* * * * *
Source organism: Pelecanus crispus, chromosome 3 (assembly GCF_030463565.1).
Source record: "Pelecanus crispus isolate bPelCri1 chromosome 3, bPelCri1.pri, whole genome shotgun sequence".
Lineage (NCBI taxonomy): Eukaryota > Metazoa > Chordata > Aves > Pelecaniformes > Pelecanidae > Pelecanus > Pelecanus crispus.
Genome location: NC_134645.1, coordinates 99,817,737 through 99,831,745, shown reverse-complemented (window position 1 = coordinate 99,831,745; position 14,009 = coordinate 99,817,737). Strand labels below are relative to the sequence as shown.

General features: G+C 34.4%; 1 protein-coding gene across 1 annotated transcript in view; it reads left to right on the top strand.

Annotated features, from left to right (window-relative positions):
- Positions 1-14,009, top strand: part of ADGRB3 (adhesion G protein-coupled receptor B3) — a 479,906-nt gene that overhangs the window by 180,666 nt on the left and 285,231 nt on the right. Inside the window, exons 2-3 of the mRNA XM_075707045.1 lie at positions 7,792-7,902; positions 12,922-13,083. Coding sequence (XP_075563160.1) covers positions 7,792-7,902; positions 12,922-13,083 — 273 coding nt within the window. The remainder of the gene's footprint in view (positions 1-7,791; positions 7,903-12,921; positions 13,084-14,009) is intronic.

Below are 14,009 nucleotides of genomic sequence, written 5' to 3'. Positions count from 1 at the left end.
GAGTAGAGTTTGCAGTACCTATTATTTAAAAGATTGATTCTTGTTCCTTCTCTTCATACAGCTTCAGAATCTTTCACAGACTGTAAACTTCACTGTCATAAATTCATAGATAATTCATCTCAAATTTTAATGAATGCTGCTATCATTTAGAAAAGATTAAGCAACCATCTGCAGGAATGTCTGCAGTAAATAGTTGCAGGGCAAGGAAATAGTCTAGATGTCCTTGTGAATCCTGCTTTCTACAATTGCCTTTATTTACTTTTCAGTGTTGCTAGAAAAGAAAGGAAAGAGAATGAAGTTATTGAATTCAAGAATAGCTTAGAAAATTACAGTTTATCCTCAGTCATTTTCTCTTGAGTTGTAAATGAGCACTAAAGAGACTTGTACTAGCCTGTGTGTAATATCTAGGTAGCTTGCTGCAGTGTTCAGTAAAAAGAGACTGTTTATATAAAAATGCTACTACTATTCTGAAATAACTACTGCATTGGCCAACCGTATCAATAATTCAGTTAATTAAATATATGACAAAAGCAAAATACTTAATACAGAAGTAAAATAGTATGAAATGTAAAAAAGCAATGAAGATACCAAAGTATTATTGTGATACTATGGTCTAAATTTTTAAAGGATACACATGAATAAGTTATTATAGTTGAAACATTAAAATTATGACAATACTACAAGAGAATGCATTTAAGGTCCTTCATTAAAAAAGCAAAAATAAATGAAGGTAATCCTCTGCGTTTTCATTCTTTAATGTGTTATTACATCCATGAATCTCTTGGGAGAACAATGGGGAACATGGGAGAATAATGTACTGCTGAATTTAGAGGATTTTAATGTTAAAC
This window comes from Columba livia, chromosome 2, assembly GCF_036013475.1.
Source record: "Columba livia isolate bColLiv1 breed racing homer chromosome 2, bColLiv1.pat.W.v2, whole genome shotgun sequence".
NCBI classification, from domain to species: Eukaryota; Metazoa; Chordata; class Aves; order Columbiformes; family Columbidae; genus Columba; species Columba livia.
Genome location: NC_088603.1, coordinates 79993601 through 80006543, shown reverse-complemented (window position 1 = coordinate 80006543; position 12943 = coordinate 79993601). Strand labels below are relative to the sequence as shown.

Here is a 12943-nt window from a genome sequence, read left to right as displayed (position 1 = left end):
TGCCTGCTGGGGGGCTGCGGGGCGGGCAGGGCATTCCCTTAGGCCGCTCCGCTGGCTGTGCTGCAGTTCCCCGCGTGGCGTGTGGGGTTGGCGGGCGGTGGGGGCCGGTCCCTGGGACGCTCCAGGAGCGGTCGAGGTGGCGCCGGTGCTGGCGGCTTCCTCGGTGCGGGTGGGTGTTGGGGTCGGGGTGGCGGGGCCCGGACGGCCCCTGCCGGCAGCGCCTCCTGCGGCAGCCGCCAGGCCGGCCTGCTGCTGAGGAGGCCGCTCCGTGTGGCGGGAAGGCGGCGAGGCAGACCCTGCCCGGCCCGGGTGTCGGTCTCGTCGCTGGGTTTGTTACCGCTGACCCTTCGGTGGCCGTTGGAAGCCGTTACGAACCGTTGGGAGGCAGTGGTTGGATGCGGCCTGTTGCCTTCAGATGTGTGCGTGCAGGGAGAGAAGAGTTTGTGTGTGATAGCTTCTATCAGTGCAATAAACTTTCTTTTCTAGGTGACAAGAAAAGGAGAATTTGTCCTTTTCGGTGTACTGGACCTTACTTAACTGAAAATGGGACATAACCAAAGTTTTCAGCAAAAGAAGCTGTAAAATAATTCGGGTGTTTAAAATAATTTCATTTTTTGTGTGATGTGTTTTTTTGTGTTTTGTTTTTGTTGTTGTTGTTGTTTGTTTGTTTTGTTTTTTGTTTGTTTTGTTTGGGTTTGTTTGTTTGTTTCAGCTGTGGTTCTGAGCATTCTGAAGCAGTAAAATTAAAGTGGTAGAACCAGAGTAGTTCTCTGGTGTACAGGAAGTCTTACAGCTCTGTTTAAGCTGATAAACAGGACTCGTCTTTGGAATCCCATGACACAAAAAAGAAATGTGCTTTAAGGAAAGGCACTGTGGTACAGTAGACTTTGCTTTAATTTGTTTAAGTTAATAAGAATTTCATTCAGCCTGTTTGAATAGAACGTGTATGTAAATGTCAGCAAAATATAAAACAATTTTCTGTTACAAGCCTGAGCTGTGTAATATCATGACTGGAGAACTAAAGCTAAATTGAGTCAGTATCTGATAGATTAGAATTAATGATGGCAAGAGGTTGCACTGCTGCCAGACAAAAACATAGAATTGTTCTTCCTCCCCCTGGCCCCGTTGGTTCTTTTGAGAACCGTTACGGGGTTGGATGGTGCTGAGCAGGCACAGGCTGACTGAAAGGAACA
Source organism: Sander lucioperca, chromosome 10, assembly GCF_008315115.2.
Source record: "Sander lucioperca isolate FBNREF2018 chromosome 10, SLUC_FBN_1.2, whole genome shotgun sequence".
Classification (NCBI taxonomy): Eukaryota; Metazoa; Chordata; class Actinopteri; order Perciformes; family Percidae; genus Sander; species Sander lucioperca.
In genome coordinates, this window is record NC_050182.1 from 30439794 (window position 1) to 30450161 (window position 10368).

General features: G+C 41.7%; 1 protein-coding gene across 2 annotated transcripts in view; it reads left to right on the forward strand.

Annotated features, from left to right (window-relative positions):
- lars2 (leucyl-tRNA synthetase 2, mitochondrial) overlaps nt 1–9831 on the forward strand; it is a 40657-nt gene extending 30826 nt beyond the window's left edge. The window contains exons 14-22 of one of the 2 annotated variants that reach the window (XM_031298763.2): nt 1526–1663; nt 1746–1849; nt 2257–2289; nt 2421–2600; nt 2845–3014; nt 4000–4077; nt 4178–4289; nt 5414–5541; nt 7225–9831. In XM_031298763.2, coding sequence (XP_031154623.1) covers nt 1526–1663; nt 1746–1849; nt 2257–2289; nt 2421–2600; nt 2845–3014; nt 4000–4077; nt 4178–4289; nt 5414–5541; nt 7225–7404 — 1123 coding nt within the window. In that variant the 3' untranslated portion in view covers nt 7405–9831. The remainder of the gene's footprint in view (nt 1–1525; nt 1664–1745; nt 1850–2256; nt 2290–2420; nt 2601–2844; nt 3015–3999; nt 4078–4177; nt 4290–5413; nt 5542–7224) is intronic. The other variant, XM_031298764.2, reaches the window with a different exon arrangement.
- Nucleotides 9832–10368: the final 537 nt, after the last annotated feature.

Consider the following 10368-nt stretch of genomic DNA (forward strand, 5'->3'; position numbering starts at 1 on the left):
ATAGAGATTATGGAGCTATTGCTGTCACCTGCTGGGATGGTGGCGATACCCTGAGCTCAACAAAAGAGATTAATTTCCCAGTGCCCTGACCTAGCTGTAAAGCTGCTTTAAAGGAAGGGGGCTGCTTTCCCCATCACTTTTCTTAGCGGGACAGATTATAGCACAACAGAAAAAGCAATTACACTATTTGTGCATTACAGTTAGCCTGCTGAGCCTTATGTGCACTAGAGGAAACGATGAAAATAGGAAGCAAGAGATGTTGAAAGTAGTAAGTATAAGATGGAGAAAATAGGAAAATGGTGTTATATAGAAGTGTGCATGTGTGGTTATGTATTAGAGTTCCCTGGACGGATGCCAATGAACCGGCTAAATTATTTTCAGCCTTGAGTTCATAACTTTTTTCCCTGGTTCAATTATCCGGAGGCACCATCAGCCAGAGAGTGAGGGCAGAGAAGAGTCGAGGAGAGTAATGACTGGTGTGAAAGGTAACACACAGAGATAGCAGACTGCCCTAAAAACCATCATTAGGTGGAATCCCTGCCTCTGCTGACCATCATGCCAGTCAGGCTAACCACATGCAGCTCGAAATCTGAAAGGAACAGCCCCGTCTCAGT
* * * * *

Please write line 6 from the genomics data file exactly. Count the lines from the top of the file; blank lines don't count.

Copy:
Annotated features, from left to right (window-relative positions):